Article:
Project team:


Client: Shiraz University, Department of Construction
Design and implementation: Sheed Lighting Eng. Co.; www.sheedlight.com
Project manager: Afshin Kasaeian
Architectural design and lighting concept: Arash Okhovat
Technical analysis for lighting and electrical systems: Afshin Kasaeian/Morteza Fouladgar
Project team members: Farshad Ghodoussipour, Omidreza Asfa, Mahdi Heidari

11. Feb 2015

Shadow patterns

Text: Joachim Ritter
Photos: Sheed Lighting Company

It would not be exaggerating to claim that Iranian gardens reflect a great deal about Iranian art and literature. Without wanting to go too deeply into how valid this claim is, this report will focus on the relationship between the “sense of place” of Iranian gardens, Iranian artists, and the imagination of the viewer. The main or one of the major elements of the sense of place is the sun and shadow patterns generated when sunlight is filtered through foliage.

Fervent but modest, the sun is a key actress in Iranian art and culture, particularly Iranian architecture. It governs our entire life, like the air and atmosphere, and is thus taken for granted. It seems that the sun for all ist brightness is a subconscious part of Iranian architecture. Apart from its climatic effects, sunlight reveals high contrast images of architectural volumes, which in turn heightens the enthusiasm and fascination for the Iranian architecture therein. The sun is also the key actress in Iranian gardens. Regardless of its environmental dependence on the sun, the Iranian garden owes much of its sense of place or identity to the light of the sun. The burning sun on the Iranian Plateau very rarely penetrates Iranian architectural spaces or places without some form of solar control or protection. Its rays always beam down through wooden, plaster, stone or brick perforated screens or through stained glass. In Iranian gardens the sun penetrates the spaces through natural screens, namely foliage. By filtering through these natural and artificial screens it appears that the sun’s rays gain a new kind of identity, or a sense of belonging. Eram Garden in Shiraz, though a famous and typical Iranian garden, is probably not the best. The sense of place felt in this garden cannot be compared to the extraordinary and overwhelming sense of place felt in Fin Garden in Kashan or in Shazdeh Garden in Kerman. And yet Eram Garden does have its own peculiar sense of place, which refers very much to the memories and identity of Shiraz as a city. In addition to its plant diversity, the fragrant scent of oranges in the garden, and the warmth of the Shiraz people, Eram Garden owes much of its special character to the sun and the wealth of shadow patterns created on the paths and grassed areas as the sun filters through the leaves on the trees and bushes. The effect provokes the viewer’s imagination, and inspires contemplation on all levels. The carpet of shadows changes continuously, sometimes by the second, and varies from season to season. The dynamic shadow effects make for the most important feature in the garden’s identity. At night, however, when the sun has set, this feature disappears completely and the garden loses a significant part of its spatial identity and its sense of place. Modern society also calls for landscaped parks and gardens after dark.[…]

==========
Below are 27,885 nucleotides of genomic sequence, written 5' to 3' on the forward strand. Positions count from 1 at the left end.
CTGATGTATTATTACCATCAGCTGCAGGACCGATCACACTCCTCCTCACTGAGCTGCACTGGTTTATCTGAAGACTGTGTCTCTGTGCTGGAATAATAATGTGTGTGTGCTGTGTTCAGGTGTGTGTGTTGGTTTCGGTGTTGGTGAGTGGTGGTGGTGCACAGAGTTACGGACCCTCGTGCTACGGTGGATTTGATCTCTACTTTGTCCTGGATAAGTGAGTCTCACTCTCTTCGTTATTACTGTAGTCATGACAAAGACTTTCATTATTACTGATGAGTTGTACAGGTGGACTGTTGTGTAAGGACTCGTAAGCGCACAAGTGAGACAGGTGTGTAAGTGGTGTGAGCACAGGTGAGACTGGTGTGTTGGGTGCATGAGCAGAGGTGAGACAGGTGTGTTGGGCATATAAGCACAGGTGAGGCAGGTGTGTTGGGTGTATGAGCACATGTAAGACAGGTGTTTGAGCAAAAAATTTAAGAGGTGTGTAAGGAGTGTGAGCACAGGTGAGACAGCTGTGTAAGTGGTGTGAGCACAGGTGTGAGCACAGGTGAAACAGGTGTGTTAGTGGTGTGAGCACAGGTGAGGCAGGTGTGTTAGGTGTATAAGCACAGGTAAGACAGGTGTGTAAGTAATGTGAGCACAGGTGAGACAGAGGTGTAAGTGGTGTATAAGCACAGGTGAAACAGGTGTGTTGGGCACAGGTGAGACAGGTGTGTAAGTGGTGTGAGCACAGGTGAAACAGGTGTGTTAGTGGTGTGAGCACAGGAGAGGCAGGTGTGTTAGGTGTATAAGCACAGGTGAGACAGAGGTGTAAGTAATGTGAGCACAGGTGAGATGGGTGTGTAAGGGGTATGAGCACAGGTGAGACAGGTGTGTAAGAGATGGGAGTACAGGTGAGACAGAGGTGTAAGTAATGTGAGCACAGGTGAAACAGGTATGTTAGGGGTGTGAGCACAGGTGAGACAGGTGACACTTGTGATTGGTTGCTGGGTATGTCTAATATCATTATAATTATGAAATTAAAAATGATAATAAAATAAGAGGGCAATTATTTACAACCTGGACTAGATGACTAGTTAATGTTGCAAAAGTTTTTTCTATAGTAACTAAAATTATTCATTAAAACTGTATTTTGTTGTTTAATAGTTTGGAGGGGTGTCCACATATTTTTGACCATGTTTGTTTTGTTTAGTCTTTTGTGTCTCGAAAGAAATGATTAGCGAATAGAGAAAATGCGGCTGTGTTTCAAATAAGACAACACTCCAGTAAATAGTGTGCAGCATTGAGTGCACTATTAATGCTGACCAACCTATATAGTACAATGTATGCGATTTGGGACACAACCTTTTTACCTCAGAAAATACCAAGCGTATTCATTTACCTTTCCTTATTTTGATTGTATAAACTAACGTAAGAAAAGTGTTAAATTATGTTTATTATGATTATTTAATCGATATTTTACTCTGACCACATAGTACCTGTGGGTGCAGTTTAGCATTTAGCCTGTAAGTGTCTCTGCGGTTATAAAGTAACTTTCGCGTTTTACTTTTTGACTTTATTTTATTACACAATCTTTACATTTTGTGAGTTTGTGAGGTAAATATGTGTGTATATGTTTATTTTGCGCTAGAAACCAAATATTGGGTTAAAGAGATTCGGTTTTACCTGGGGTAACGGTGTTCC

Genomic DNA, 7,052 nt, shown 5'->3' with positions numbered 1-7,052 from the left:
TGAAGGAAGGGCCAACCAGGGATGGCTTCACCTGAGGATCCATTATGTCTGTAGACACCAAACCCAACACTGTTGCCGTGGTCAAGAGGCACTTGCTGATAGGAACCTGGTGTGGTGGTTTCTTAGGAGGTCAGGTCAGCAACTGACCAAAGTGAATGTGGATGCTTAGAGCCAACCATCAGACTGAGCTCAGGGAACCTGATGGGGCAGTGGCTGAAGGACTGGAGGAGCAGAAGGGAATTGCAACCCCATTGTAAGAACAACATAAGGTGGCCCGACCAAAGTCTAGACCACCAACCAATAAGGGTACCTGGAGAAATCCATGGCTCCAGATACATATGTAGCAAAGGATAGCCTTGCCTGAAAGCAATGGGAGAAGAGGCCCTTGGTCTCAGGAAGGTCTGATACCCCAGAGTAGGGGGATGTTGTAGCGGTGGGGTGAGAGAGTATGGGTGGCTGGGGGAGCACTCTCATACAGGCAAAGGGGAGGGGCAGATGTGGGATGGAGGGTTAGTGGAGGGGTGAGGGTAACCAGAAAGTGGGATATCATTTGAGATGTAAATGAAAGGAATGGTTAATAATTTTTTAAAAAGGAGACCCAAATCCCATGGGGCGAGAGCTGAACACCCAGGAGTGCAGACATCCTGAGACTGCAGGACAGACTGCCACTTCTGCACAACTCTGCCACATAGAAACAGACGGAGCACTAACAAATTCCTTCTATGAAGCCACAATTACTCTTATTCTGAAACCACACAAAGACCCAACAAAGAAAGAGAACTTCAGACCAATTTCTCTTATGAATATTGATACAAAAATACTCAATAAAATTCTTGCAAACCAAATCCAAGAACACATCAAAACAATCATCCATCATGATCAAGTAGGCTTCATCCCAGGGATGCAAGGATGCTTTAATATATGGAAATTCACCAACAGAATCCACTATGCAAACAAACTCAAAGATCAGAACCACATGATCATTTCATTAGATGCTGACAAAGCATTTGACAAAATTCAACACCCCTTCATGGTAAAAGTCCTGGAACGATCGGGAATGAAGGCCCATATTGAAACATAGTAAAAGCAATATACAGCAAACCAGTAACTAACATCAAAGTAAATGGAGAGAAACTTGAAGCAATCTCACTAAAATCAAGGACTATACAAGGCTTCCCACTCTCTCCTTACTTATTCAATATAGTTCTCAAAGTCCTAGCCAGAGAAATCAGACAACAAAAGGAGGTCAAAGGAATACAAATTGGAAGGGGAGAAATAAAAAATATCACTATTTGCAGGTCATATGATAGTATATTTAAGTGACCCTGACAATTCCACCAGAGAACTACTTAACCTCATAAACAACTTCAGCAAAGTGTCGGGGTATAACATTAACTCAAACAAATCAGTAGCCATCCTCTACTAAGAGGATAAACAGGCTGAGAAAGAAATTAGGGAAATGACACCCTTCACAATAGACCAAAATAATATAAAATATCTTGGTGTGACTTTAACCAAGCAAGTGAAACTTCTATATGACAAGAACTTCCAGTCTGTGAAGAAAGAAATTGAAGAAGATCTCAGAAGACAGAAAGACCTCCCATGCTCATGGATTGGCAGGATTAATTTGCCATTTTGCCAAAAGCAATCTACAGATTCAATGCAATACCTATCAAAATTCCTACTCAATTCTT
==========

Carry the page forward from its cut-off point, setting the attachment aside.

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The full version of the article can be found in PLD No. 96

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